Suggestions made by fire department personnel were for Acadian to bring in another ambulance unit to service the parish on a regular basis or that Med Express be allowed to work side-by-side with Acadian to service the residents of Vernon Parish.

Paul Fuselier, Community and Government Relations Manager with Acadian says that the number of units assigned to Vernon Parish is not based on the number of residents in the parish.

They assign units based on the necessity of the service and patient volume. Vernon Parish has an average of 14 calls a day that need ambulance transport.

In order for Acadian, and any other privately owned ambulance service, to make a profit they need to transport patients.

This is often a challenge when 73 percent of the patients they transport hold Medicare and Medicaid insurance who pay the ambulance a fixed rate, which is normally below market value.

Private insurance holders make up 13 percent of their patient base who, once again, pay a negotiated contract rate.

Seven percent of the patients Acadian transports in Vernon Parish are hospital or other patient transfers that are also contracted rates.

Eight percent of the patients transported in Vernon Parish are self-pay and the majority of them will can't, or won't pay the bill for a variety of reasons.

There are two units assigned to Vernon Parish during the day and one at night. However, Acadian closely monitors the patient volume and will increase or decrease units based on need.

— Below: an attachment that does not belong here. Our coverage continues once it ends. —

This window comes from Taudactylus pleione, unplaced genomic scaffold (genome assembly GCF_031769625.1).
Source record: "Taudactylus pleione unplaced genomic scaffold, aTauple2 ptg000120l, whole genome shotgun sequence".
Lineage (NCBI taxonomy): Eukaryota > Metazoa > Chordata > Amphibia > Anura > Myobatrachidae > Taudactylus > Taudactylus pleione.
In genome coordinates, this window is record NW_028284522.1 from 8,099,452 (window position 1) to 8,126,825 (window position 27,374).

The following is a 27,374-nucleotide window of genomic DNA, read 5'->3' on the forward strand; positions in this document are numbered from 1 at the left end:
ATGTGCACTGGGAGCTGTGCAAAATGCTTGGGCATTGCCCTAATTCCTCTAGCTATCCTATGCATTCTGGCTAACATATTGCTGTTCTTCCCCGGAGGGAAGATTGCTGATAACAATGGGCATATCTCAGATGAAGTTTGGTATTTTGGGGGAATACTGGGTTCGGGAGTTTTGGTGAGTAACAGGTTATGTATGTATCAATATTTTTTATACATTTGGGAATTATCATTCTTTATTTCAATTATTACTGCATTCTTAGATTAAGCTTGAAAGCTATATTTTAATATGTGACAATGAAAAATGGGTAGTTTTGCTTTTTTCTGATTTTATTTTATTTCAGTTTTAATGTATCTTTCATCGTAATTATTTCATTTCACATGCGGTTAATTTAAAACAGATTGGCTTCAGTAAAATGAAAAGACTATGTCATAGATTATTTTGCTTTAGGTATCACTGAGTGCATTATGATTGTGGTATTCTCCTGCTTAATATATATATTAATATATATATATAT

If additional units are needed in Vernon Parish units from Rapides, Allen and Beauregard Parishes will respond.

One step Acadian has done to eliminate response times when Vernon Parish is down to one unit is another Acadian unit will stage in Pickering, ready to respond to a call in both Vernon and Beauregard Parishes. This practice is done company wide across 33 parishes in Louisiana.

Fuselier admits that there have been some patients who have waited longer than average for an ambulance to respond and the reason for the wait could be that both units are tied up, or they are taking a transport out of the parish and a unit from a neighboring parish is en route.

The average response time parish-wide for Acadian during the first half of 2017 was 13:48. Their response time increased to 14:09 in the second half of 2017.

From January 2018 through October their response time decreased to 13:43. Approximately 70 percent of the calls they respond to are in the Leesville and surrounding area. They focus their resources where statistically the most calls will occur.